An emerging class of techceuticals is pressing play on the future of health management. Doctors are prescribing video games and virtual reality (VR) to treat conditions like brain fog, attention deficit hyperactivity disorder (ADHD), depression and post-traumatic stress disorder (PTSD).

Could video games help cure cognitive dysfunction? Some doctors think so. In April 2021, digital therapeutic company Akili Interactive partnered with Weill Cornell Medicine, NewYork-Presbyterian Hospital and Vanderbilt University Medical Center to evaluate a video game as a treatment for COVID-19 patients experiencing brain fog.

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WEB Endeavor Geysers
EndeavorRX by Akili Interactive
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The game—EndeavorRX by Akili Interactive—was initially created to treat ADHD in children. It made history in June 2020 as the first ever prescription-strength video game approved by the Federal Drug Administration (FDA). After following the recommended dosage of 25 minutes of play per day, five days per week for one month, one in three kids treated “no longer had a measurable attention deficit on at least one measure of objective attention,” Akili shared.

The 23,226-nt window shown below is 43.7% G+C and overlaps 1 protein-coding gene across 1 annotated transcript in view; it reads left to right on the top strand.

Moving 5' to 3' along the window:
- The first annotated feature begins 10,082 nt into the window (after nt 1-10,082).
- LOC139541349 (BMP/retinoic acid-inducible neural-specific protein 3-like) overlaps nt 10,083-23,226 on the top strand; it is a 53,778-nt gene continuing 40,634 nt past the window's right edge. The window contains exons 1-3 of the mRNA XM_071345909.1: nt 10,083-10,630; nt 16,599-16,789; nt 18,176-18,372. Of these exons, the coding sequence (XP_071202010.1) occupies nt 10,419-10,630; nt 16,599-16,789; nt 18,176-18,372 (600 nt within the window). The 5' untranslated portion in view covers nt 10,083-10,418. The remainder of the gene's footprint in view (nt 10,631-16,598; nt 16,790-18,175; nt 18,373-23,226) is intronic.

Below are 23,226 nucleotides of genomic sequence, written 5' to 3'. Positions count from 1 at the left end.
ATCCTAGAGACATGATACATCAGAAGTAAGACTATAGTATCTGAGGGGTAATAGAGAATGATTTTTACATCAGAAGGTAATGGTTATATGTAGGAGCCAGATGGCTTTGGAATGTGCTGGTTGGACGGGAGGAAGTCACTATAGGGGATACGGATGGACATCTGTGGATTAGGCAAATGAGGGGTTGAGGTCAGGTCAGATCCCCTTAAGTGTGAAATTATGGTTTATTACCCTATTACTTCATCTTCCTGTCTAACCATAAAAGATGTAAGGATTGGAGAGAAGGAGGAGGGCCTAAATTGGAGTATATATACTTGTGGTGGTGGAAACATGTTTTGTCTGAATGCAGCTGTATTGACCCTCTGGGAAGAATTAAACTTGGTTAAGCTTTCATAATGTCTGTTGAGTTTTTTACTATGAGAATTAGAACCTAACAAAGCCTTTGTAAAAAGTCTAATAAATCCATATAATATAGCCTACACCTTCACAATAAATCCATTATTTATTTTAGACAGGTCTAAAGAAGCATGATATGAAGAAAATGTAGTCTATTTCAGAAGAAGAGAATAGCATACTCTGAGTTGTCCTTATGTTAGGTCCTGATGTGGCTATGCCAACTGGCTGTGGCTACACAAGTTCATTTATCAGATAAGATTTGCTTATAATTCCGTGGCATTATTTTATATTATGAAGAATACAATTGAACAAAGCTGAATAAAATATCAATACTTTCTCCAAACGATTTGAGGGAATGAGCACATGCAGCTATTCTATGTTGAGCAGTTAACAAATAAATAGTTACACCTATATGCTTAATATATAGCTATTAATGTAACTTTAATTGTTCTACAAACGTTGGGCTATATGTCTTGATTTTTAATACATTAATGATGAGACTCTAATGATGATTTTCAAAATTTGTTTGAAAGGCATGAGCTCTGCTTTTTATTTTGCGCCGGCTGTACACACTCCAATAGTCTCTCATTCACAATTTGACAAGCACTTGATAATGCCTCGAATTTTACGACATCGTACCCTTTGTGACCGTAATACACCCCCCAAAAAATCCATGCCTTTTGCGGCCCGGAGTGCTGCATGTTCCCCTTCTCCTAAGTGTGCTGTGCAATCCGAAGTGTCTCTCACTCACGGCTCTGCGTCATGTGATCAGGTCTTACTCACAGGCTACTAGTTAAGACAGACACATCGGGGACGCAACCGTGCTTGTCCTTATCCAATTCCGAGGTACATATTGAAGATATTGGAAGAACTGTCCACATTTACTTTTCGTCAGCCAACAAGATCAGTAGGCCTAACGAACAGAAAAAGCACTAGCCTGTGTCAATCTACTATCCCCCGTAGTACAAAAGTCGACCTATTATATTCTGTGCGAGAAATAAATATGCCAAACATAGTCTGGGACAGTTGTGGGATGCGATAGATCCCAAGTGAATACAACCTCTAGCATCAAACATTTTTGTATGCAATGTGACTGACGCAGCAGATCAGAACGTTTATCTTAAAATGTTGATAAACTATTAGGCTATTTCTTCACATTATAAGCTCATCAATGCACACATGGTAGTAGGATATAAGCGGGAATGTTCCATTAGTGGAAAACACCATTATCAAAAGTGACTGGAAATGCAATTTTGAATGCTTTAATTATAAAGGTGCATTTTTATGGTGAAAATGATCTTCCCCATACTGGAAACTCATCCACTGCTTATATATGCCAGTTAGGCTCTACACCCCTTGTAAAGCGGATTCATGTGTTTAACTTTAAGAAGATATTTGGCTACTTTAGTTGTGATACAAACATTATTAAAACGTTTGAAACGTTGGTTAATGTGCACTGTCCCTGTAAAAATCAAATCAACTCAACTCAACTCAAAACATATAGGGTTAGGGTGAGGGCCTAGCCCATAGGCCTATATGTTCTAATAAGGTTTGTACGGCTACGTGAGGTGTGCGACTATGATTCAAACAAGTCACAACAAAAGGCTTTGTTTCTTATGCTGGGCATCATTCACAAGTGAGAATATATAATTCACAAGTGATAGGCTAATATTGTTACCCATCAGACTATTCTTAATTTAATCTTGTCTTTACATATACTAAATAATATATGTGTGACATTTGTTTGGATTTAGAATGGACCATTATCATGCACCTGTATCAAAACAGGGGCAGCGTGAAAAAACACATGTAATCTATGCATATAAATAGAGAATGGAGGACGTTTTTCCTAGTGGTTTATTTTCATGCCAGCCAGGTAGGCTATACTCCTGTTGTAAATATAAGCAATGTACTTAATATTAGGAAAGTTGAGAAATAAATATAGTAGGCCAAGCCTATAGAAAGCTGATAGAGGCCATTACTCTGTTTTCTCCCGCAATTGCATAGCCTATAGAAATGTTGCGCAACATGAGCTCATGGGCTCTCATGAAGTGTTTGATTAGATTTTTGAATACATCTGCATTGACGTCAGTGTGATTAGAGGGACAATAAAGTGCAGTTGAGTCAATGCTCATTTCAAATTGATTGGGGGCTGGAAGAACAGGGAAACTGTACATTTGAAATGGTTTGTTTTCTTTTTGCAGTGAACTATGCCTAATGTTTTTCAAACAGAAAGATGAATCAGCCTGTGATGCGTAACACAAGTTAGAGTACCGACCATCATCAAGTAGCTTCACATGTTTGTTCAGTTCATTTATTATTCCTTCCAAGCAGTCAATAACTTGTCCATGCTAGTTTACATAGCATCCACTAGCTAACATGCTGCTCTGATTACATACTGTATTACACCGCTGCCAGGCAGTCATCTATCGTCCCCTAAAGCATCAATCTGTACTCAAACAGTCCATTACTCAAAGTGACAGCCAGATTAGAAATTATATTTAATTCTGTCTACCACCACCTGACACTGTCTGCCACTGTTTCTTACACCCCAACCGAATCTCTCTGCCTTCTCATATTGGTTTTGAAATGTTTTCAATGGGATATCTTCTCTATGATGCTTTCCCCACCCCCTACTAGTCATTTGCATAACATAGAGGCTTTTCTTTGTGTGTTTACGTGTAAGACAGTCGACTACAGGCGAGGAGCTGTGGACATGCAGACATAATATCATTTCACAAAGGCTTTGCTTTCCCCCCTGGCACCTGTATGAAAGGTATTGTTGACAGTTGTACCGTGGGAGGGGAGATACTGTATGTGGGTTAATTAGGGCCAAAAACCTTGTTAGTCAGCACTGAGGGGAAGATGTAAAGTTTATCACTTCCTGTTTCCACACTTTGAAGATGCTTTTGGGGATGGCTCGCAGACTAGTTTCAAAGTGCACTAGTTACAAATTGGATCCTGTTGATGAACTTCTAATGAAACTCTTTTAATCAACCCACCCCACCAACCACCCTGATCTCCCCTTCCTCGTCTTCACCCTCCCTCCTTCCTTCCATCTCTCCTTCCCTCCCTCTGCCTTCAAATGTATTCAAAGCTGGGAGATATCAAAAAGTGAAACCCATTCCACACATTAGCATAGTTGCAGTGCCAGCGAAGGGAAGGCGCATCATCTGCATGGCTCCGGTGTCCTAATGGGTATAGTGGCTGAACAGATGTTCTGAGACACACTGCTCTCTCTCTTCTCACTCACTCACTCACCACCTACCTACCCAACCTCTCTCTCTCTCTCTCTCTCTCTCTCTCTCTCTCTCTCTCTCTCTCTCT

VR could be “your new physical therapist,” the New York Times wrote in April. The article cites XRHealth, which launched the first VR telehealth clinic offering VR therapy to patients in 2020.

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The VR program at Cedars-Sinai, led by Brennan Spiegel. Image courtesy of YouTube

VR has a wide range of proven benefits: it can help lower blood pressure, treat eating disorders and obesity, combat anxiety, cure PTSD and ease the pain of childbirth. In his book, “VRx: How Virtual Therapeutics Will Revolutionize Medicine,” published in October 2020, author Brennan Spiegel—who is also the director of one of the largest therapeutic VR programs in the world at the Cedars-Sinai Medical Center in Los Angeles—makes the case for a virtualized future of medicine. VR has “an uncanny ability to diminish pain, steady nerves, and boost mental health—all without drugs and their unwanted side effects,” he writes.

In the near future, Spiegel hopes to see “VR pharmacies” staffed with “virtualists” who administer targeted doses of VR to treat specific maladies.

Michael Phillips Moskowitz, digital nutritionist and founder and CEO of AeBeZe Labs, also predicts that the future of medicine lies in gamified technology. Digital content has “tremendous curative potential,” he tells Wunderman Thompson Intelligence. “Digital therapeutics are going to be the next emerging vertical in pharmaceuticals,” he predicts. Expect to see more prescription content and digitally administered medication.

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